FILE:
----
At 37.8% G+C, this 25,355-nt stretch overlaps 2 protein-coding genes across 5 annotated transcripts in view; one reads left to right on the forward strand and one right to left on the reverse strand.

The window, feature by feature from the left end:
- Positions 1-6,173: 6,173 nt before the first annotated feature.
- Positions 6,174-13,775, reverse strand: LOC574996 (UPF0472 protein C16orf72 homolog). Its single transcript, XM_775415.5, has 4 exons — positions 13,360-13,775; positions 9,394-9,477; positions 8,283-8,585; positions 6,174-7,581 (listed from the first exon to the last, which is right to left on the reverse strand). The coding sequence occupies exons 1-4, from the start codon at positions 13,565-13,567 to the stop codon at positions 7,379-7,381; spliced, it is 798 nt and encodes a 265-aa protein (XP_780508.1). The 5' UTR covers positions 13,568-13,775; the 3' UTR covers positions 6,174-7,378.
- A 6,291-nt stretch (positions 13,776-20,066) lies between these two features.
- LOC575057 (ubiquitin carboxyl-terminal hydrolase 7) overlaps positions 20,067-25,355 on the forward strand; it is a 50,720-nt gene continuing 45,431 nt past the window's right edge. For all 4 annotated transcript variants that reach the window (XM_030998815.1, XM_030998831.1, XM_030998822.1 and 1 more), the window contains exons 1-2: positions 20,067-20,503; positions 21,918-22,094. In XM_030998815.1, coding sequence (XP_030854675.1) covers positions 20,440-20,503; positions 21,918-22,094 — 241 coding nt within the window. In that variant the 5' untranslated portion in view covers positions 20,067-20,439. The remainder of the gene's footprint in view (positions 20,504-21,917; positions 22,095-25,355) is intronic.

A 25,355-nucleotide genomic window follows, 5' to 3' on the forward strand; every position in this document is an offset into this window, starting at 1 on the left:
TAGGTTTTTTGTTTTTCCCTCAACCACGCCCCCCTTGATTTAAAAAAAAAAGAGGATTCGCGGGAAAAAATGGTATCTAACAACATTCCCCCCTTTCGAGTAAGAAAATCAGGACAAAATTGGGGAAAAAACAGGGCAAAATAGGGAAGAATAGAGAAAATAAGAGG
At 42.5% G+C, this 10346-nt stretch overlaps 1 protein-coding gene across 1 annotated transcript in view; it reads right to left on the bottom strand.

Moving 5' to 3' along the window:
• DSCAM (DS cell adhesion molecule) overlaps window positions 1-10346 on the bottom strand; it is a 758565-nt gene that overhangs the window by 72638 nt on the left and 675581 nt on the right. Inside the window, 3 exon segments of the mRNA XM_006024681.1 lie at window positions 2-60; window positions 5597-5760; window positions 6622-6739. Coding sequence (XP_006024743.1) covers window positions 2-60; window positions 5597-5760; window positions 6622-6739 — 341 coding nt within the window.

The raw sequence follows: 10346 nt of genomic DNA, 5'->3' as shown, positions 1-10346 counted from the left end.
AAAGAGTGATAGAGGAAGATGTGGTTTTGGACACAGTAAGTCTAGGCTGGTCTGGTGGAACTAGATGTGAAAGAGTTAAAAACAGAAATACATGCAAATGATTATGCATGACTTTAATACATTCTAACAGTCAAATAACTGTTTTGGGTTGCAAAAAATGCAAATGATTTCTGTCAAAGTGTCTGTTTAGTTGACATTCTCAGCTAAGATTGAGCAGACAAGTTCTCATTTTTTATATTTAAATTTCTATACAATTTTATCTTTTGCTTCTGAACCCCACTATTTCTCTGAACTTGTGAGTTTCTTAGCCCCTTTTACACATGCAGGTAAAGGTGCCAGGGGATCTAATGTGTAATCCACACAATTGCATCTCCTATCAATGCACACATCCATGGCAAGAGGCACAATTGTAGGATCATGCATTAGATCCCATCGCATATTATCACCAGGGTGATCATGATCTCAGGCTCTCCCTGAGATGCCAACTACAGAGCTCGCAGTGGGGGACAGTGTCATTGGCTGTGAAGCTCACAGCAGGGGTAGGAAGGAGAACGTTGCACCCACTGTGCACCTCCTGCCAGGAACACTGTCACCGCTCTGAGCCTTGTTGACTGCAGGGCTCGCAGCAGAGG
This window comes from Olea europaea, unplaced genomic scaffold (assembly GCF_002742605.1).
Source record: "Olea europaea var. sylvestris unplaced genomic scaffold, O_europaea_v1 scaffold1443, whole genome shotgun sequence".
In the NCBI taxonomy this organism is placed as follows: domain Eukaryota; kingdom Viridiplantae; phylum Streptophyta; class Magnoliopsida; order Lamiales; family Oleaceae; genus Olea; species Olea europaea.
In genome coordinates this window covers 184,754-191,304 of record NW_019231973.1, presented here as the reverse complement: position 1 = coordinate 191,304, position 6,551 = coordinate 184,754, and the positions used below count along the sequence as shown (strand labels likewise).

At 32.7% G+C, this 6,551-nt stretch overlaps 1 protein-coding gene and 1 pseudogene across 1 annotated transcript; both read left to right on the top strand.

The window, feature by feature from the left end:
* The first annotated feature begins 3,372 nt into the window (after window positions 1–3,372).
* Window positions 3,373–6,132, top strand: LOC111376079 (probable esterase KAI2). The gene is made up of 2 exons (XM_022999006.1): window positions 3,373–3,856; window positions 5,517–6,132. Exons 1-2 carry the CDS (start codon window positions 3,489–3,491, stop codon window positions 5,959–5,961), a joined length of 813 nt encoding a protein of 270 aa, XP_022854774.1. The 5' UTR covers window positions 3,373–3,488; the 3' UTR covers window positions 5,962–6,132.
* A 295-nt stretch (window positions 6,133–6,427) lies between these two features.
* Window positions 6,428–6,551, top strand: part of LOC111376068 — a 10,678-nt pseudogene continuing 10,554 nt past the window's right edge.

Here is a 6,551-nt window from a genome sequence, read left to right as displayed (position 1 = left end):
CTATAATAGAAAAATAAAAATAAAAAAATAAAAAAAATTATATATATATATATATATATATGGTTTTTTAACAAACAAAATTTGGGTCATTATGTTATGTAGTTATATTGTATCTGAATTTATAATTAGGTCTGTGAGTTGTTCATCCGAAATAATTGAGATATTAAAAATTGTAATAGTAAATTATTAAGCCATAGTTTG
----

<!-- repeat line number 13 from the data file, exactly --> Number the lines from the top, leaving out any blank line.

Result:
AAAGAGTGATAGAGGAAGATGTGGTTTTGGACACAGTAAGTCTAGGCTGGTCTGGTGGAACTAGATGTGAAAGAGTTAAAAACAGAAATACATGCAAATGATTATGCATGACTTTAATACATTCTAACAGTCAAATAACTGTTTTGGGTTGCAAAAAATGCAAATGATTTCTGTCAAAGTGTCTGTTTAGTTGACATTCTCAGCTAAGATTGAGCAGACAAGTTCTCATTTTTTATATTTAAATTTCTATACAATTTTATCTTTTGCTTCTGAACCCCACTATTTCTCTGAACTTGTGAGTTTCTTAGCCCCTTTTACACATGCAGGTAAAGGTGCCAGGGGATCTAATGTGTAATCCACACAATTGCATCTCCTATCAATGCACACATCCATGGCAAGAGGCACAATTGTAGGATCATGCATTAGATCCCATCGCATATTATCACCAGGGTGATCATGATCTCAGGCTCTCCCTGAGATGCCAACTACAGAGCTCGCAGTGGGGGACAGTGTCATTGGCTGTGAAGCTCACAGCAGGGGTAGGAAGGAGAACGTTGCACCCACTGTGCACCTCCTGCCAGGAACACTGTCACCGCTCTGAGCCTTGTTGACTGCAGGGCTCGCAGCAGAGG